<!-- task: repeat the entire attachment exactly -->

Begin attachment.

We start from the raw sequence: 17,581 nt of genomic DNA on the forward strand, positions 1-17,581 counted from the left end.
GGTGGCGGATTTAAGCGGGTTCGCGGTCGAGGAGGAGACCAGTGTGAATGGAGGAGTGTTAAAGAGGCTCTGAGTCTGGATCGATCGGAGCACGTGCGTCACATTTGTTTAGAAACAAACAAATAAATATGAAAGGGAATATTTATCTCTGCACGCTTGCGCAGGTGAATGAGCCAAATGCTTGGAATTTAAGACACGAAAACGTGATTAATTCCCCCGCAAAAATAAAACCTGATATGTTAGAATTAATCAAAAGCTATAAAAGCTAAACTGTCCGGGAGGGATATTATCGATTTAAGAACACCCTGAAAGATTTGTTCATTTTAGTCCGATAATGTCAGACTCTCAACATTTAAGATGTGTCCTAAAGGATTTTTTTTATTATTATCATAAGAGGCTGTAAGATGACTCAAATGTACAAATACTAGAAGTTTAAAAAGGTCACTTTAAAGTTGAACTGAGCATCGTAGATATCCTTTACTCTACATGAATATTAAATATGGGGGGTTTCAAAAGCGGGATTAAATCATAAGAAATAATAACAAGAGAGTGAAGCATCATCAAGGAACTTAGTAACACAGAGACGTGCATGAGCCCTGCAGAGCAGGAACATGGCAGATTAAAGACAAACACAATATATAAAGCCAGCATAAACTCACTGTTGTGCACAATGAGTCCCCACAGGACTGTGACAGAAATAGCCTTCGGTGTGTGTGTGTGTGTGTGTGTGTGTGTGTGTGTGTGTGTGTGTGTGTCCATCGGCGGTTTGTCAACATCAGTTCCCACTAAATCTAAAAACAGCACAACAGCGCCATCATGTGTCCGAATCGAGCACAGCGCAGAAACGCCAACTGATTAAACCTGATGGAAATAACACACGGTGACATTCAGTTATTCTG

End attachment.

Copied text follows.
We start from the raw sequence: 17,581 nt of genomic DNA on the forward strand, positions 1-17,581 counted from the left end.
GGTGGCGGATTTAAGCGGGTTCGCGGTCGAGGAGGAGACCAGTGTGAATGGAGGAGTGTTAAAGAGGCTCTGAGTCTGGATCGATCGGAGCACGTGCGTCACATTTGTTTAGAAACAAACAAATAAATATGAAAGGGAATATTTATCTCTGCACGCTTGCGCAGGTGAATGAGCCAAATGCTTGGAATTTAAGACACGAAAACGTGATTAATTCCCCCGCAAAAATAAAACCTGATATGTTAGAATTAATCAAAAGCTATAAAAGCTAAACTGTCCGGGAGGGATATTATCGATTTAAGAACACCCTGAAAGATTTGTTCATTTTAGTCCGATAATGTCAGACTCTCAACATTTAAGATGTGTCCTAAAGGATTTTTTTTATTATTATCATAAGAGGCTGTAAGATGACTCAAATGTACAAATACTAGAAGTTTAAAAAGGTCACTTTAAAGTTGAACTGAGCATCGTAGATATCCTTTACTCTACATGAATATTAAATATGGGGGGTTTCAAAAGCGGGATTAAATCATAAGAAATAATAACAAGAGAGTGAAGCATCATCAAGGAACTTAGTAACACAGAGACGTGCATGAGCCCTGCAGAGCAGGAACATGGCAGATTAAAGACAAACACAATATATAAAGCCAGCATAAACTCACTGTTGTGCACAATGAGTCCCCACAGGACTGTGACAGAAATAGCCTTCGGTGTGTGTGTGTGTGTGTGTGTGTGTGTGTGTGTGTGTGTGTGTGTGTCCATCGGCGGTTTGTCAACATCAGTTCCCACTAAATCTAAAAACAGCACAACAGCGCCATCATGTGTCCGAATCGAGCACAGCGCAGAAACGCCAACTGATTAAACCTGATGGAAATAACACACGGTGACATTCAGTTATTCTG